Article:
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How to navigate || Part 1: Navigator’s Toolkit + Navigation Mastery

Navigation is one of the most important backpacking skills, and certainly the most liberating. It allows you to drive your own adventure, rather than being a passenger.

As a new backpacker with only rudimentary know-how, I was confined to backcountry thruways like the Appalachian Trail and high-use areas like Rocky Mountain National Park, where I had the security of well worn footpaths, foolproof blazes, and accurate signage.

A pleasant footpath through the green tunnel of the Appalachians

As my navigational competence increased, so too did the adventurousness of my itineraries, best exemplified with high routes and the Alaska-Yukon Expedition. Now, I can essentially wander wherever I please, regardless of whether a trail crew, guidebook writer, cairn-building backpacker, or another person has gone before me.

Adventuring in Gates of the Arctic National Park, which is 3.4 times bigger than Yellowstone and which doesn’t have a single mile of man-made trail.

Becoming proficient: The Navigator’s Toolkit

How can you learn to navigate? To become proficient, assemble the proper maps, resources, and equipment, and then develop the skills to interpret and operate them.

Collectively, I’ll call these items as the Navigator’s Toolkit, and in this multi-part series I’ll explain them in-depth.

Taking it to the next level: Navigational Mastery

How do you move beyond proficiency, and become a true expert navigator It’s a simple matter of experience.

Of course, experience cannot be purchased, downloaded, or acquired by reading blog posts or taking a class. Instead, you must undertake trips that continually expand your navigational capabilities.

When it’s done well, navigation may seem like a mysterious art form. But, in fact, it’s just pattern recognition — i.e. the application of lessons learned from previous trips onto new scenarios.

Proficient navigators possess the Navigator’s Toolkit. But expert navigators also have a vast collection of past observations to inform their travels through new but similar landscapes.

For example, I can look at maps of areas to which I have never been in Colorado’s Front Range and California’s High Sierra, and predict where you’ll find elk and use trails, talus and tundra, lingering snowfields, safe water crossings, beetle-killed spruce and lodgepole pine, and great campsites. And in Alaska’s Brooks Range I can identify the best line (or, as is often the the case, the least bad) based on the colors and textures of the ground and vegetation.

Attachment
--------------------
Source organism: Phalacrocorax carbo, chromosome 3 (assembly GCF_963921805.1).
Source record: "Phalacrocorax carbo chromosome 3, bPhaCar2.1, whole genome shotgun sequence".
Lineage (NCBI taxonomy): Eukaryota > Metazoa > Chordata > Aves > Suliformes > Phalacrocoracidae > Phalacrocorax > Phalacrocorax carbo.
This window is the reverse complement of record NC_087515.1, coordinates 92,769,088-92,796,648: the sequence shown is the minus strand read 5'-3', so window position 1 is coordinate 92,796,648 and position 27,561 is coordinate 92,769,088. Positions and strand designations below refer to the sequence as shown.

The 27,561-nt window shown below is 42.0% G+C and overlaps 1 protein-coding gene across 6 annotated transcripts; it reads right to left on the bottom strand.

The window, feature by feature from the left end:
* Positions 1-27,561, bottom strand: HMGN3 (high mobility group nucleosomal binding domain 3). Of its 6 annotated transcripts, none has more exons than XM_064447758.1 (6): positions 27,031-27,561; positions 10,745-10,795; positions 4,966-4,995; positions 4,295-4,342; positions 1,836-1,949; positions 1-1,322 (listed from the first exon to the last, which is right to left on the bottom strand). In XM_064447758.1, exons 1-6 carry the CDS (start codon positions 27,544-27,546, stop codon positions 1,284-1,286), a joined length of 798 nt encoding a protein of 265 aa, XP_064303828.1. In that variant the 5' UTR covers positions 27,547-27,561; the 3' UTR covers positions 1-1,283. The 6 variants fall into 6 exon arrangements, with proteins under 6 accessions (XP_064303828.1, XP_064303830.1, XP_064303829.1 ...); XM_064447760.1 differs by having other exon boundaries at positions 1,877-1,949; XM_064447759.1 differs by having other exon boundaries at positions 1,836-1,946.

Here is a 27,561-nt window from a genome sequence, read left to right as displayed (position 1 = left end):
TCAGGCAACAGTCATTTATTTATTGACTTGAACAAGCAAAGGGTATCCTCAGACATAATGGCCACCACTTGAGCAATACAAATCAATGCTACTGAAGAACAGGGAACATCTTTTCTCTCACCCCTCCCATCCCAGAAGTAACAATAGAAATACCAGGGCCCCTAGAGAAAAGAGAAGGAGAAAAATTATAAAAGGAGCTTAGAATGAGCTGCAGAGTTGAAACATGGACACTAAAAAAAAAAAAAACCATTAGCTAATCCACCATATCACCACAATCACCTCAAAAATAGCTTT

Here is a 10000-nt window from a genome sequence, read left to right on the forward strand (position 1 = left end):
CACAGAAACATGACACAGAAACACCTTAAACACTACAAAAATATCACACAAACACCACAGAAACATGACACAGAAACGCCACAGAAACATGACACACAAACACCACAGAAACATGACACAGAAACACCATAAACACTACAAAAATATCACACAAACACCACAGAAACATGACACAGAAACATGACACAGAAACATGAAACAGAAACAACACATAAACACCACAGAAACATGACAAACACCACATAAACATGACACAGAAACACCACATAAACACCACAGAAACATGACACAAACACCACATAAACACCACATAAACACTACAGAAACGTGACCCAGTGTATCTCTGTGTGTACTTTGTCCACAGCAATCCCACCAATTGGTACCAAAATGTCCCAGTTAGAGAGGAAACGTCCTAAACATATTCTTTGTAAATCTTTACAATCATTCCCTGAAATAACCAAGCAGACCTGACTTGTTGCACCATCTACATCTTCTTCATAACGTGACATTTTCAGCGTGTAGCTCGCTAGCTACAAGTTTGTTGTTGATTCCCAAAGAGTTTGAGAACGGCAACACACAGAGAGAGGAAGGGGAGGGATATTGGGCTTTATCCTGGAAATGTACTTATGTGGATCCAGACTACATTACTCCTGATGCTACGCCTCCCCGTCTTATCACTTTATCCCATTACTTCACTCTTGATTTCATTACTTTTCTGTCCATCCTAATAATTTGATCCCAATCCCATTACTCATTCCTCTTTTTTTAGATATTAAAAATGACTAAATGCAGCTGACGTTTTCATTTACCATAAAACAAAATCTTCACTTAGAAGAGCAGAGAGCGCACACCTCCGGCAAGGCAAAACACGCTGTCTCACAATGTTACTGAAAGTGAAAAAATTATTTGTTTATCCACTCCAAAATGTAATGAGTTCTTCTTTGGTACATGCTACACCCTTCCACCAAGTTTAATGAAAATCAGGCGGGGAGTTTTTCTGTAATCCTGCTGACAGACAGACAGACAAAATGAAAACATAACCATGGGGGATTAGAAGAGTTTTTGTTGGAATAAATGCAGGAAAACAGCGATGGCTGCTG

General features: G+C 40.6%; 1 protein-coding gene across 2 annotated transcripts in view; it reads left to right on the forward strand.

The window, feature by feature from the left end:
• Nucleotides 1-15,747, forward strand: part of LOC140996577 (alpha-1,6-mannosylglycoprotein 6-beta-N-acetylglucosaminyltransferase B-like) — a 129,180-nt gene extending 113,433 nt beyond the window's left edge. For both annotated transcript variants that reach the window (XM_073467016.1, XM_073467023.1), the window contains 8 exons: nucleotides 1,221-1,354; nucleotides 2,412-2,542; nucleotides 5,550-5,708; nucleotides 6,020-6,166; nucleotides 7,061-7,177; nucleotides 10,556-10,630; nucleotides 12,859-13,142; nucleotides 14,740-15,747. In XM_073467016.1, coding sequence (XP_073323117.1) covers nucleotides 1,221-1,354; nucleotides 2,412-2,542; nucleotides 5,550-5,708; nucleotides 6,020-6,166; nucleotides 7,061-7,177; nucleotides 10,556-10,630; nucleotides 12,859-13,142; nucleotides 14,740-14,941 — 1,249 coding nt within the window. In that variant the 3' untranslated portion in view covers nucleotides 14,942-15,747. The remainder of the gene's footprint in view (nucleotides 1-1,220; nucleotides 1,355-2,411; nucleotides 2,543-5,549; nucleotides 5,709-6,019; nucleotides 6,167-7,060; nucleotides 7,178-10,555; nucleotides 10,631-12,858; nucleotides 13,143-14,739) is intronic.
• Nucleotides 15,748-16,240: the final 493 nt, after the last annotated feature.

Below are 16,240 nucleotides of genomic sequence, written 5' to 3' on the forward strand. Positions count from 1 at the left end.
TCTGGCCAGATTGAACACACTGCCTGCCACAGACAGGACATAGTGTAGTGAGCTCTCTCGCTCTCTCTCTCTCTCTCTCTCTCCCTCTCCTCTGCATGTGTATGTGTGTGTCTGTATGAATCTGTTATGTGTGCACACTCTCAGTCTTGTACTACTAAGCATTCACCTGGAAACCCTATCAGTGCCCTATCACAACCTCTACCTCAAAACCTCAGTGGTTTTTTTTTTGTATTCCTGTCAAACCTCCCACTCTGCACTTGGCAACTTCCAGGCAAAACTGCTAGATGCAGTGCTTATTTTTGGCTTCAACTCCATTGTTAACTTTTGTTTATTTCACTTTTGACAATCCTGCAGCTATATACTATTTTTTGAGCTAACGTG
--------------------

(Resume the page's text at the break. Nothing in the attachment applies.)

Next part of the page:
In contrast, when a merely proficient navigator looks at these same maps or over this same landscape, they don’t have the experience to interpret what they’re seeing. Without past observations informing their options, they often take sub-optimal (and sometimes just bad) lines, as part of their learning process. The next time, they will do better.

By taking a navigation course, watching navigation videos, and reading about navigation, you can more quickly become a proficient navigator. But the only way to become a pro is through practice.

Example toolkit

On a normal outing, what’s in my toolkit?

To start, there is the thing between my ears, my brain, which I use to read my maps and resources, and to work with my equipment.

I carry three types of maps:

  1. Paper small-scale overview map, like from National Geographic Trails Illustrated or Tom Harrison;
  2. Paper large-scale detailed maps, normally with the USGS 7.5-minute or FSTopo series as a base map, created in and exported from CalTopo; and,
  3. Digital layers (always maps, and sometimes Landsat imagery) downloaded to my smartphone using GaiaGPS, as backups and/or complements to my printed maps.

For more involved trips, I hope to have several other resources. If I’m following an established trail or route, often they will be publicly or commercially available. For custom itineraries, I may create them myself.

  • Route description, especially for off-trail sections; and,
  • Databook, which lists key landmarks, mileage, vertical, and possibly water sources.

To protect and store my paper maps and resources, I bring two gallon-sized freezer bags:

  1. For materials I need right now, stored in a side pocket; and,
  2. For the rest of my materials, stored inside my backpack.